under the Spirit's teaching, for the clearest “Soon after this I had to experience some apprehension of their meaning. At the ensevere trials in providence. I especially re- trance of the garden of Eden, after the fall, collect one Saturday night, I had been keep- we find the cherubim and a flaming sword ing a little school, but could not get the placed, Gen. iii. 24. And during the Church's money. We had got no bread to eat, and no continuance in the wilderness, several relaprospect of any money wherewith to buy tions are made of the cherubim, Exod. xxv. any. I was in hopes the Lord would appear 18, 19. Exod. xxvi. 1. Exod. xxxvii. 7, 8. for us. Seven, eight, and nine o'clock passed Solomon's temple also, was adorned with the away, and no deliverance came. I thought representation of them, 1 Kings, vi. 23, &c. I could not be a minister. I had to preach But more particularly, in the visional prothree times on the morrow. I said, 'Let us phecy of Ezekial. See chapters nine and ten go to bed ;' and just as we were going, a throughout. The general representation of knock came at the door. Two men who had the cherubim was under the similitude of four been preaching against me in consequence of living creatures, the face of a man, the face my downfall came to see me. One gave me of a lion, the face of an ox, or calf, and the three-pence, the other six-pence. Here was face of an eagle. That these figures were the promise made good. My wife was just emblems of somewhat more important and going out to buy a quartern loaf when another higher than themselves, hath been the uni. knock came at the door. A person brought versal opinion, both in the Jewish and Chrisine a basket of provisions and a half-a-crown tian Church, through all ages. Some have In a bad state of mind I once after this said, considered them as representing angels. But • The Lord shall again make it manifest that there seems, in the first view of the subject, he has called me.'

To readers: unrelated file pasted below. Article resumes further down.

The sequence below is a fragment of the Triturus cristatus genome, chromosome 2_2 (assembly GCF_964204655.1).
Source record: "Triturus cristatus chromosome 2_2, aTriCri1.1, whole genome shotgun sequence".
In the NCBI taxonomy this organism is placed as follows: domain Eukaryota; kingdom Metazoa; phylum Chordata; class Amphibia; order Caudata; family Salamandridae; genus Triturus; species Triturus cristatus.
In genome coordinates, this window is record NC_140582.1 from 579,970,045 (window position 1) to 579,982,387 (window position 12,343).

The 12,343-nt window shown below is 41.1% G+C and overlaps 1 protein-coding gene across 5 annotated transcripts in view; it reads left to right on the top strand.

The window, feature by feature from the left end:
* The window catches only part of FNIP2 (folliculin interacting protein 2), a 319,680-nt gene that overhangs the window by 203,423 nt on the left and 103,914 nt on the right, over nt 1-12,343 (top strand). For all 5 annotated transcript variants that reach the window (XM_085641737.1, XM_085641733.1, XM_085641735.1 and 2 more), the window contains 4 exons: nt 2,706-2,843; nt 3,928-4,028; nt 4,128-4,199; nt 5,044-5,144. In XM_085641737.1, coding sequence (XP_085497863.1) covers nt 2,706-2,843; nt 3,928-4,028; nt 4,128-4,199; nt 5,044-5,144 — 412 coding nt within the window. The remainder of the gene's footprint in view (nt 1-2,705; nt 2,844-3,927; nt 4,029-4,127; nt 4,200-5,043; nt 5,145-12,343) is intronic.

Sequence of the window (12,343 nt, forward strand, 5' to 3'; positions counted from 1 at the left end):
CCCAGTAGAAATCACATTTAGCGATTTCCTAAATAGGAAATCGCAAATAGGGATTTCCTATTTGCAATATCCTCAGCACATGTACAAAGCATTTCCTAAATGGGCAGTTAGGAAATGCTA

a total contradiction to this, because no one “I now received letters of invitation from reason upon earth can be shewn why angels should be represented with four faces. Nei- | which he hath perfected for ever them that are ther could there be any necessity for any other sanctified. The song of heaven declared, that representation of an angel, but as an angel. the redemption by Christ was from God, as We meet with continued instances of angels the first cause, and to God, as the final end, appearing, in the word of God, to God's peo- Rev. v. 9. To have set forth, therefore, these ple without any danger. Of Jehovah him- solemn representations, by type and figure, self only can it be said, thou canst not see my in the Jewish Church, before any but JEHOface and live, Exod. xxxiii. 20. Moreover, van himself, would have been little short of before the cherubim was sprinkled, on the blasphemy, and consequently, those cherugreat day of atonement, the blood of the sacri- bim, before which every great day of atonefice, which we all know was typical of CHRIST, ment, the same was regularly observed, could and represented the one offering of the Re- be emblematical only of the glorious Persons deemer. Now, to have this set forth before of the GODHEAD. angels would have been contrary to the whole If it be objected, that in the vision of sense of scripture. See Exod. xxxvii. 9. Isaiah, chap. vi. and so again, in the vision of Lev. xvi. 14, compared with Heb. ix. 7, 12. John, Rev. viii. where in both scriptures, we Evidently, therefore, the cherubim could not find the seraphim, or cherubim, (for they be intended to prefigure angels.